Finding problems through generative research


#1

I am trying to do some generative research to design a new app for a personal portfolio project. I was thinking about the topic of shopping list and possibly a shopping list app. When I conducted user interviews however I did not find any problems or patterns, the only finding seemed to be people prefer paper and pen so that idea is done. Currently I am having trouble thinking about other topics and trying to get actionable insights for a project. Can anyone provide any more tips?


#2

I’m not sure I understand. Are you looking for an existing app that could use some fixing?

Maybe I don’t understand what generative research is.


#4

I’m trying to get ideas for a personal project for my portfolio. I want to design my own instead of fixing existing products. Usually the issue I run into when interviewing users is that there doesn’t seem to be any patterns of problems they have with whatever topic I choose.


#5

Rather than thinking of a topic and finding issues, perhaps you could focus on personal experiences. What things bug you, personally?


#6

Can’t think of anything but wouldn’t that be too small for a case study project? Also if I do find something it is a hypothesis correct? So I would need to validate it by talking to similar users?


#7

Have you seen this post?: Building a portfolio but have no experience?


#8

“If Henry Ford had asked people what they want, they would’ve said faster horses.”

Don’t let yourself guide by people pretending not to have a problem with a specific task.
Stick to it and try to find innovative approaches. Show it around and see how people reflect on it.
Iterate, throw away or improve - depending on the result.


#9

When I conducted user interviews however I did not find any problems or patterns, the only finding seemed to be people prefer paper and pen so that idea is done.

I think interviews are a great approach to find some inspiring problems to try and solve with design. What kinds of questions are you asking them? Are you able to dig into answers and unpack things in more detail?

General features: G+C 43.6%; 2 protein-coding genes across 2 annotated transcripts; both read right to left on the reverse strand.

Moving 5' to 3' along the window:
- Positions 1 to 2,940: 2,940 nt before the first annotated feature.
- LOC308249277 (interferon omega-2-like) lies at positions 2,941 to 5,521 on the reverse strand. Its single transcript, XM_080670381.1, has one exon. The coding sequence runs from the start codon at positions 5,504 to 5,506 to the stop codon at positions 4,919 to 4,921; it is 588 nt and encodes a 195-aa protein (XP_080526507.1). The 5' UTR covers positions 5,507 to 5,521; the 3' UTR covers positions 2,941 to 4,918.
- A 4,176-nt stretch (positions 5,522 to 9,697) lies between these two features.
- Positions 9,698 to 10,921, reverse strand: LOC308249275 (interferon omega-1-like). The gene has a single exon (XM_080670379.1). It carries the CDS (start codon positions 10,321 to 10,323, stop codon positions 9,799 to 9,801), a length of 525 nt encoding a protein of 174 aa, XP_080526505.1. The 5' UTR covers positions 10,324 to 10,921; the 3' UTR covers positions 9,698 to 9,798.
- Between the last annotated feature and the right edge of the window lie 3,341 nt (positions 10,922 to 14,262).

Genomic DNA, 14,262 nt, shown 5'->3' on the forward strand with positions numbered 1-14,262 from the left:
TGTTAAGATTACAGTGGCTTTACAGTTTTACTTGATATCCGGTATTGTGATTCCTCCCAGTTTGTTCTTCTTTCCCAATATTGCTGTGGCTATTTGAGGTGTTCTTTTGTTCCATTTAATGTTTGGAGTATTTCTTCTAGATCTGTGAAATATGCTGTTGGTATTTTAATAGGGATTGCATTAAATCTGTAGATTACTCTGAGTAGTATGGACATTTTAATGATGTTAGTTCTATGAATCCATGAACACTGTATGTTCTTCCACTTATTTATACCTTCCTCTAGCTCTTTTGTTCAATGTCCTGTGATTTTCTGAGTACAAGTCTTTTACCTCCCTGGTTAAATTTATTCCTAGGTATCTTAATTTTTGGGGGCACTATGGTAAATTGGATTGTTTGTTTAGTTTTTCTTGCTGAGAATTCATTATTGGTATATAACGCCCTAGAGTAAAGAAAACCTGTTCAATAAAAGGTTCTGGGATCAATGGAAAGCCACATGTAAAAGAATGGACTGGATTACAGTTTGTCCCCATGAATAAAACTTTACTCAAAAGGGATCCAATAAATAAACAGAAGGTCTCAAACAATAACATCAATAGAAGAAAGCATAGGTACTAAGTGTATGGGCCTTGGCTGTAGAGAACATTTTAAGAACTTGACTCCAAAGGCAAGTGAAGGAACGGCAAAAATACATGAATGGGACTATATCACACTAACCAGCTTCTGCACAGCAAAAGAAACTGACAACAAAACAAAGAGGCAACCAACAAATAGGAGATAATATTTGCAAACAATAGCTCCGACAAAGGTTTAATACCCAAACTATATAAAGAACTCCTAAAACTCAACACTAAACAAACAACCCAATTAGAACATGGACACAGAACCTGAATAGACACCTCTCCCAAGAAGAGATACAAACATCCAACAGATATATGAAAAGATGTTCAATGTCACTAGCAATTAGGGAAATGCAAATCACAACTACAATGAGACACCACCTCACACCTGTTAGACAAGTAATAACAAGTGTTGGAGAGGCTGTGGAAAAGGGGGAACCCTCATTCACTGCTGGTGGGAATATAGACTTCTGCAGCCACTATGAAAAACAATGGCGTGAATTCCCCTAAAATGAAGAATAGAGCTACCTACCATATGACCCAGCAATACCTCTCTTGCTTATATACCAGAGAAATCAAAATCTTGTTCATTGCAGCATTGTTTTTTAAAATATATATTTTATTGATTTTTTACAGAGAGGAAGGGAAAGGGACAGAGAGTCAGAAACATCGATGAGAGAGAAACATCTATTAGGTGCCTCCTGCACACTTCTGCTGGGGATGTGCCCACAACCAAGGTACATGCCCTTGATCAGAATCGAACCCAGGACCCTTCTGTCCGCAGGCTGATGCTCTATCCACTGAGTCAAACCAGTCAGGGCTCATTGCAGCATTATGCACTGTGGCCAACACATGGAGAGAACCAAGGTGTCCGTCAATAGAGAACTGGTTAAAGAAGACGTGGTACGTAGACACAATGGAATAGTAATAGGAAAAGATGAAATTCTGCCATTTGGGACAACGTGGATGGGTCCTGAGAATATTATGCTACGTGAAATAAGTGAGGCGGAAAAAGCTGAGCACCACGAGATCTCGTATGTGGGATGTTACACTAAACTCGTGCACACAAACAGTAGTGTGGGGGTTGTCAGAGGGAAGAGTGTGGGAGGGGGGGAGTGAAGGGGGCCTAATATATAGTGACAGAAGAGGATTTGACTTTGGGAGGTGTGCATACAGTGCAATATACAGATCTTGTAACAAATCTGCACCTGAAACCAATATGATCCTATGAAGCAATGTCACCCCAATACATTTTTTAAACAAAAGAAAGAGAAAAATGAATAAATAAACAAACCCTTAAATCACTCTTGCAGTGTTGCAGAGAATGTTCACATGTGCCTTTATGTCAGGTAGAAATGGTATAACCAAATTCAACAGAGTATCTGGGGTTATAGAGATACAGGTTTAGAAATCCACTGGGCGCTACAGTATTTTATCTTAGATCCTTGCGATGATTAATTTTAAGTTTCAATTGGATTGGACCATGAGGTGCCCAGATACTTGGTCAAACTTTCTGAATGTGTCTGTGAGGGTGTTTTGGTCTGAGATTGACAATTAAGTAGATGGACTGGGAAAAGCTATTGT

My wife and I use a shopping list app, a shared list synced on both of our phones. When one of us goes to the grocery store, we tell the other to ‘update the list.’ We’ve been actually using this app for about 3 years now or so.

It’s interesting to me that the app works for both my wife and I because we are such different shoppers. I go at 4AM or so whenever possible, when the place is deserted. My wife loves going on Sunday afternoon when the entire world is there and lines are long. We rarely go together because she doesn’t like the pressure to “hurry,” which is understandable, and conversely I like to plan my route as efficiently as possible so I’m in an out: produce, canned goods, coffee, then get perishable stuff (meat or dairy, frozen etc.) last before checking out.

Something else which the app hasn’t yet solved is whether certain things on the list refer to the same thing or not. Last time I was at the store, I saw she’d added “oatmeal containers” to the list. Does that mean instant oatmeal cups? If so, which? So that necessitated some discussion, and she said “Well, I know what I meant!” :slight_smile: Which is great but doesn’t help me if I just happened to be at the store.

And conversely, I’ll put “six pack of beer” on the list, and I am pretty agreeable about types of beer but since she doesn’t drink it at all, she’ll grab the first type she sees and it may not be good.

So our solution isn’t perfect yet obviously.

Anyway I shared all of this because I think if you can get your interview subjects to open up and “core dump” like this I’ll bet you can find some potentially useful things to design app features around.